Alzheimer’s Disease: Neurodegeneration the Path to Prevention – Part 4

Alzheimer'sWelcome back to my series on neurodegeneration.  In this series so far, I have provided an introduction to the general idea of neurodegeneration, as well as in depth information on  Frontotemporal Lobar Degeneration and Type 2 Diabetes related neurodegeneration.  Today, I will be focusing on a more well known type of neurodegenerative condition, Alzheimer’s Disease.

What is Alzheimer’s Disease

As it is with Frontotemporal Lobar Degeneration, Alzheimer’s disease is a fatal, progressive, and degenerative disease in which brain cells are destroyed.  Once again, just like many other neurodegenerative conditions, the exact cause and mechanisms of cell death and disease progression are not fully known.  Alzheimer’s is commonly quoted as the most common cause of dementia, and the number of people with Alzheimer’s is only expected to rise significantly over the next decade or so.

The brains of individuals with Alzheimer’s show abnormal tissue changes, or neuropathology, in the form of significant brain atrophy (shrinkage), along with the presence of Beta-amyloid plaques and Tau neurofibril tangles.  Recall my description of the neuropathology of Frontotemporal Lobar Degeneration, the case here is much the same as misfolded or formed proteins basically get stuck inside (in the form of Tau) and outside (in the form of Beta-amyloid) the neuron cells.  It is understood that the formation of these tangles and plaques is not a normal process; however, the controversial part is whether the formation of these tangles and proteins cause the disease, or whether they are simply a byproduct of another underlying cause.  Funny enough, just to make it more confusing, there is no fully accepted consensus on what the actual underlying cause of Alzheimer’s Disease is.

From a genetic perspective, Alzheimer’s Disease has a strong familial link (1); however, the contribution of autosomal dominant forms of the condition are very low; somewhere in the neighbourhood of less than 5% of the total Alzheimer’s population (2, 3).  There are however other identified genetic risk factors related to Alzheimer’s (1, 3); just keep in mind that there is a big difference between autosomal dominance and genetic risk.  Notably, this difference lies in the likelihood that an individual with the genetic risk factor or autosomal dominant inheritance will actually contract the disease (this is called disease penetrance).  Basically, an autosomal dominant genetic inheritance has a much greater penetrance than a genetic risk factor.  Please refer to my article on Frontotemporal Lobar Degeneration for a more indepth explanation of this.  Therefore, with only such a small percentage of Alzheimer’s cases being autosomal dominant, there are clearly more risk factors to consider other than simple genetics, like our environment and lifestyle for instance.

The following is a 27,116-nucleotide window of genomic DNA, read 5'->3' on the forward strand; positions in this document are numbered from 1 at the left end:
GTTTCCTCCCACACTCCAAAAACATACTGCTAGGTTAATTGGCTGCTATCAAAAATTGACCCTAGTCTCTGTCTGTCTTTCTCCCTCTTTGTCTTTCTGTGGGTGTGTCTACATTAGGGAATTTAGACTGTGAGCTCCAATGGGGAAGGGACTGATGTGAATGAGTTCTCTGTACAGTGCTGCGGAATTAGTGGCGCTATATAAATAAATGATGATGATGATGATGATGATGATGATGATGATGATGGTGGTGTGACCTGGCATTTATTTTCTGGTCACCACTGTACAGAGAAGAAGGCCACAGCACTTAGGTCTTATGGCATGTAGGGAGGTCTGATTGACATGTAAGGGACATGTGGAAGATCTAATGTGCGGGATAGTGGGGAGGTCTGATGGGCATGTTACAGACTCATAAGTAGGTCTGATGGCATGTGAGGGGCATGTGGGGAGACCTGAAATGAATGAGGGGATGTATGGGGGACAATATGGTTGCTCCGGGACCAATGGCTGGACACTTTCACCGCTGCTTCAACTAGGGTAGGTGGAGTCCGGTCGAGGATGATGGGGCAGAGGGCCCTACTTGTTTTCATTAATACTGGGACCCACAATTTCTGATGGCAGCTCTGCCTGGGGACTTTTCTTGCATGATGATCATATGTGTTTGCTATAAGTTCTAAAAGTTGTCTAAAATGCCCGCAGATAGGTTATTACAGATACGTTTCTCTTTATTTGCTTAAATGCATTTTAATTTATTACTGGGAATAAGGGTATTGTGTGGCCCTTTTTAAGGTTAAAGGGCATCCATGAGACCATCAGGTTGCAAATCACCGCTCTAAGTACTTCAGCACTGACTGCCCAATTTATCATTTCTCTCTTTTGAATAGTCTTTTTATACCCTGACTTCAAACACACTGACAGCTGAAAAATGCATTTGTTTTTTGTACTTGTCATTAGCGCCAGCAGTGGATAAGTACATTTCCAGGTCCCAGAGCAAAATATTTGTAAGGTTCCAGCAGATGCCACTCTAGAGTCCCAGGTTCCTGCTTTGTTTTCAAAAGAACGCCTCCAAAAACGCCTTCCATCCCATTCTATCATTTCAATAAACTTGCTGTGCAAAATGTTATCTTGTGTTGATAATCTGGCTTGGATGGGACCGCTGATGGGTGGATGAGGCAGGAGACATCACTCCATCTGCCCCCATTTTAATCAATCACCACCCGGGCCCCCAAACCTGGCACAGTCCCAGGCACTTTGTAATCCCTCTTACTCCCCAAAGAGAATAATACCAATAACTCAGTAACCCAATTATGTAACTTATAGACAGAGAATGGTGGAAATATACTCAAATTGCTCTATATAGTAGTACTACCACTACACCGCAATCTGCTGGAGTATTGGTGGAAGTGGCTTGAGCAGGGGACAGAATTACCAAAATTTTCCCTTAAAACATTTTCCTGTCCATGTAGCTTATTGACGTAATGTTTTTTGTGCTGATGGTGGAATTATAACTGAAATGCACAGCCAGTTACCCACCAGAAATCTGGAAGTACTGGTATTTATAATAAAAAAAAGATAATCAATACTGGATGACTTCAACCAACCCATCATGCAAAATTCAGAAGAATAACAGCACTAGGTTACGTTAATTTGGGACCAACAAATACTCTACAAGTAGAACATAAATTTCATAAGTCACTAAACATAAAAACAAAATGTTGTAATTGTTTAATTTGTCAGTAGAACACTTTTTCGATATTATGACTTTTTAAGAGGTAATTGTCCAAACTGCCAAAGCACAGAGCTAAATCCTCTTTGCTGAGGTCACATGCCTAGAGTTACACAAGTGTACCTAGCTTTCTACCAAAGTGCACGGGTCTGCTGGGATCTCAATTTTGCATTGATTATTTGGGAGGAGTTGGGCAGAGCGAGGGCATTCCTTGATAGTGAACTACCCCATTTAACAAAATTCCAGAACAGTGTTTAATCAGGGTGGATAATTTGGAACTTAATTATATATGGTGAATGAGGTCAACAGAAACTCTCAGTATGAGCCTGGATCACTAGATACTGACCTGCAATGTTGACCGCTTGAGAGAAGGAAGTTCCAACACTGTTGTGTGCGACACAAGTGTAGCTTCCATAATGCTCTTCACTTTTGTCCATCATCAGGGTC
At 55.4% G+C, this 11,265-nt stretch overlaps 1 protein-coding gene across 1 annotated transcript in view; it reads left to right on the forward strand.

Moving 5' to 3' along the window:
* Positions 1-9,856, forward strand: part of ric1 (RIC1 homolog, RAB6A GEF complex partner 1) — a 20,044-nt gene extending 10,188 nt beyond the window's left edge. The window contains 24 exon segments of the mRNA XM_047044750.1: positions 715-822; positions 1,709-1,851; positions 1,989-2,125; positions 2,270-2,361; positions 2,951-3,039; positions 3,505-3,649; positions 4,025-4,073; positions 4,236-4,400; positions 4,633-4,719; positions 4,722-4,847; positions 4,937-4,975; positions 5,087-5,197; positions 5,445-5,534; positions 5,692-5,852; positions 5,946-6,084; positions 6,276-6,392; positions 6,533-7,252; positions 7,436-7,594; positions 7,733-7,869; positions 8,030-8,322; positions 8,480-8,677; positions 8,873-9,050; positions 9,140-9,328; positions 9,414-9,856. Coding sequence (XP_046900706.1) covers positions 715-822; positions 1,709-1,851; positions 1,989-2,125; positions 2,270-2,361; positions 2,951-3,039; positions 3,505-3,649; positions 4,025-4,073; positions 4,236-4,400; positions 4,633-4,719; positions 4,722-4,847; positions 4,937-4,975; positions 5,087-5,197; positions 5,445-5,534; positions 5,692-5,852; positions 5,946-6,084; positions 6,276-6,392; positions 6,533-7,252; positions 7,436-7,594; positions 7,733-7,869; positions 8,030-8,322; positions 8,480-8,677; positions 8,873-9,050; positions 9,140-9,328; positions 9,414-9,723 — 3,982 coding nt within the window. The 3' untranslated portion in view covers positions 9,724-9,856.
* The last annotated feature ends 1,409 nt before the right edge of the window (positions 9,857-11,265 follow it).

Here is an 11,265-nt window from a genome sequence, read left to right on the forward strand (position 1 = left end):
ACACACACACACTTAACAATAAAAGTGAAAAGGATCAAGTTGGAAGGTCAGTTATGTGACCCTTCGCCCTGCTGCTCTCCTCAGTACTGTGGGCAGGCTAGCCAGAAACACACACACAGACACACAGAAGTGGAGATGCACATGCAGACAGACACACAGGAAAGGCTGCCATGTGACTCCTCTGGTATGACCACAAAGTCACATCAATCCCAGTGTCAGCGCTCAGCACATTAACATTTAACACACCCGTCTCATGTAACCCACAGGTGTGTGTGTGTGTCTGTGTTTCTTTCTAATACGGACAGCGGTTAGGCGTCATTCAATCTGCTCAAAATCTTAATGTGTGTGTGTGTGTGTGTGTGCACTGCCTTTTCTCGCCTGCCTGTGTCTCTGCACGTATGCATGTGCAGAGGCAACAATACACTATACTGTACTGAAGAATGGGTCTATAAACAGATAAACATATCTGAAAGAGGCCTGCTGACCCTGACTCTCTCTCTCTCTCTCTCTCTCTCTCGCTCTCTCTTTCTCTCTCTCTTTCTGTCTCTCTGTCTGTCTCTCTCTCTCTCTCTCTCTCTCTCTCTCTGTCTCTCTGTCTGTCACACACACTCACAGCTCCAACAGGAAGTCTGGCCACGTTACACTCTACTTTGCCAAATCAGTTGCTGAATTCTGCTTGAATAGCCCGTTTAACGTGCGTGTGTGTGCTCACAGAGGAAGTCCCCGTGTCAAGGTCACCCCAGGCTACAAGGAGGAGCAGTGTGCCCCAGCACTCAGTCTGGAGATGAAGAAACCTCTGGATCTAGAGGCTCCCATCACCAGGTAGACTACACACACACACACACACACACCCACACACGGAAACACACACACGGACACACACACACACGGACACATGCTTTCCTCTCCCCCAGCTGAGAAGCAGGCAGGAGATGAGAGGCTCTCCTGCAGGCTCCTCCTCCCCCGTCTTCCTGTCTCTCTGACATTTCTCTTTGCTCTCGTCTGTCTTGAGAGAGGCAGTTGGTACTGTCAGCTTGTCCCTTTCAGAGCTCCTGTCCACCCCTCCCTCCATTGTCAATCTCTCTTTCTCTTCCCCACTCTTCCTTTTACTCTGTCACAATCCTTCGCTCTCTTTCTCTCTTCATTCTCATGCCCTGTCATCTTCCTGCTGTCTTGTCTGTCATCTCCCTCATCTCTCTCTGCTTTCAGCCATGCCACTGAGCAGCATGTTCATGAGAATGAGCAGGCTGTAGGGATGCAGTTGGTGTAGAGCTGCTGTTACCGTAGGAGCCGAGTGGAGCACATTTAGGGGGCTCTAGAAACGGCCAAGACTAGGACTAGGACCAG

Now that you have a solid understanding of what Alzheimer’s Disease is (classifications, histopathology, and basic genetics), let’s look now to the specifics of what is suggested as causative factors of the condition.

Alzheimer’s Disease – Metabolic Derangement

A connection between metabolic derangement and Alzheimer’s disease is nothing new.  For instance, there is plenty of evidence linking Diabetes with Alzheimer’s and Alzheimer’s like dementia (4).  You may have also heard Alzheimer’s Disease being referred to as Type 3 Diabetes in the media a few times over the past decade.  Convincing evidence supporting this hypothesis is growing and there is even suggestive mechanisms for how impaired glucose metabolism and insulin signalling in the brain can lead to the multiple other suggested causes of Alzheimer’s, some of which I will also discuss below (i.e. Tau and Beta-Amyloid pathology, oxidative damage, inflammation, mitochondrial dysfunction, etc.).

Studies show that the glucose utilization in the brains of Alzheimer’s patients is reduced (4, 5); and thus, energy production is also reduced.  Reduced glucose metabolism (hypometabolism) has even been found to be present well prior to the onset of Alzheimer’s symptoms (4, 5, 6), providing indication that it may in fact be the underlying, or part of the underlying, cause of the condition.  Brain glucose hypometabolism in Alzheimer’s patients is linked to abnormalities in insulin and insulin like growth factors (IGF) levels and expression in the brain.  Recall from my post on Type 2 Diabetes Related Dementia that insulin isn’t simply a hormone signalling glucose storage, it also has important functions in the brain (7). Specific to Alzheimer’s Disease, alterations in insulin and IGF are tied to the following proposed causative mechanisms of Alzheimer’s:

  • The production of Tau tangles and Beta-Amyloid plaques via altered gene expression (5, 6).  I guess it’s important here to note that for Beta-Amyloid formation, there is evidence indicating that Beta-Amyloid plaque formation leads to impaired insulin signalling as well as evidence that impaired insulin signalling leads to Beta-Amyloid Plaque formation.  So once again there is no definite answer on what comes first, but still some good progress.

  • Increased oxidative stress (5, 6).

  • Mitochondrial dysfunction (5, 6). See below for more on this.

  • Pro-inflammatory cytokine activation (i.e over activated immune system in the brain) (5, 6).

Ultimately, all the above mechanisms lead to the death and dysfunction of neurons and the associated symptoms of Alzheimer’s.  Also, as the symptoms progress, so do the levels of brain insulin and IGF abnormalities.

Alzheimer’s Disease – Mitochondrial Dysfunction and Oxidative Stress

As mentioned above, mitochondrial dysfunction has also been tagged as a causative factor in Alzheimer’s disease (6, 8).  Mitochondria are found inside each cell in our body, and are classified as one of many different types of organelle contained in each of our cells.  You can think of organelles within a single cell as similar to organs found in your body, each organelle has a specific function within every individual cell.  Mitochondria themselves play a very important role.  You may have heard of them being referred to as the powerhouse or powerplant of the cell, and this is because they produce the energy (ATP) that our cells need to keep us alive.  Interestingly, because of their energy producing function, they are one of the major producers of Reactive Oxygen Species (ROS) in our body (8).  Basically, while the production of ROS is normal, ROS can ultimately lead to oxidative stress.  Our bodies can normally deal with ROS via our antioxidant system; however, when something isn’t functioning right, bad things happen.  Strangely enough, mitochondria appear to be very sensitive to oxidative damage even though they are a major producer of ROS (8).